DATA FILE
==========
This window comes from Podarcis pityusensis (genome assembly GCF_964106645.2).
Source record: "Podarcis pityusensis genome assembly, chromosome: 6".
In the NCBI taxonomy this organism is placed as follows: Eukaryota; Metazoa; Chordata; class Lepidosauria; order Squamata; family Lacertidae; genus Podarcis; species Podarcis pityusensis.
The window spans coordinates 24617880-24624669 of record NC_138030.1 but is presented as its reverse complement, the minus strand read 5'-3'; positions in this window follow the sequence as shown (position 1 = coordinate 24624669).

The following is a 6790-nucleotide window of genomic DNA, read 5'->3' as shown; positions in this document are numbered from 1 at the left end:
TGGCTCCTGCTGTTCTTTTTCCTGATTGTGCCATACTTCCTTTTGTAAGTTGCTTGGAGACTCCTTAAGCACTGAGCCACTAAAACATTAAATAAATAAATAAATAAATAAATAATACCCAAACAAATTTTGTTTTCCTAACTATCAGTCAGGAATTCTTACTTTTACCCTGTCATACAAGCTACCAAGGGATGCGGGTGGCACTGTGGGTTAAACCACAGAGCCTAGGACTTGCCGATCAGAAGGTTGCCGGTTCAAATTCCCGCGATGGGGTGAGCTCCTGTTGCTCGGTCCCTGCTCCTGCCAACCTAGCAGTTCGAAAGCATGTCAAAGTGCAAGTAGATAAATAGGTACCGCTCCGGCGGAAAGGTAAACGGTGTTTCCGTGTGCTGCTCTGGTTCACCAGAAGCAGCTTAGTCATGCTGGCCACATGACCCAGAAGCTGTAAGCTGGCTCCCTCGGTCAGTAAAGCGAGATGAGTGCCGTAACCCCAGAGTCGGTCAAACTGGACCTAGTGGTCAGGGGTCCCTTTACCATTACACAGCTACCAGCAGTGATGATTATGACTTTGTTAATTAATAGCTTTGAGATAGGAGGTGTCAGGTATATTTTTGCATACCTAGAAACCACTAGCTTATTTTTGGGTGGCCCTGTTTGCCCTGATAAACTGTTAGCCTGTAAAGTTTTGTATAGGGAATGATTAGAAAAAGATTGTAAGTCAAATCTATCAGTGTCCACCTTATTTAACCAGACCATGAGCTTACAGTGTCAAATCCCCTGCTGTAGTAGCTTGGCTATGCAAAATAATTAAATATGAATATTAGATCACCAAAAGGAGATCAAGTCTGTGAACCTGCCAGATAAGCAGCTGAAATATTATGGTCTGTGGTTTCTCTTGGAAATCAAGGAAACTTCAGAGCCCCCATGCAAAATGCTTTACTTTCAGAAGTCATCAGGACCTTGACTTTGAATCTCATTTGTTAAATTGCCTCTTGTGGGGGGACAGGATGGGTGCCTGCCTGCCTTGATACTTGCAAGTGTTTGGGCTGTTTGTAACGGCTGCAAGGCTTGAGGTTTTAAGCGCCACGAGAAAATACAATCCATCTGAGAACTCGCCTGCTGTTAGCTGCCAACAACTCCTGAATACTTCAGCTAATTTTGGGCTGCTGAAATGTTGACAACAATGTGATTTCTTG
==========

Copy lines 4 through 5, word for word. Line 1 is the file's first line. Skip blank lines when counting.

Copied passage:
The window spans coordinates 24617880-24624669 of record NC_138030.1 but is presented as its reverse complement, the minus strand read 5'-3'; positions in this window follow the sequence as shown (position 1 = coordinate 24624669).

The following is a 6790-nucleotide window of genomic DNA, read 5'->3' as shown; positions in this document are numbered from 1 at the left end: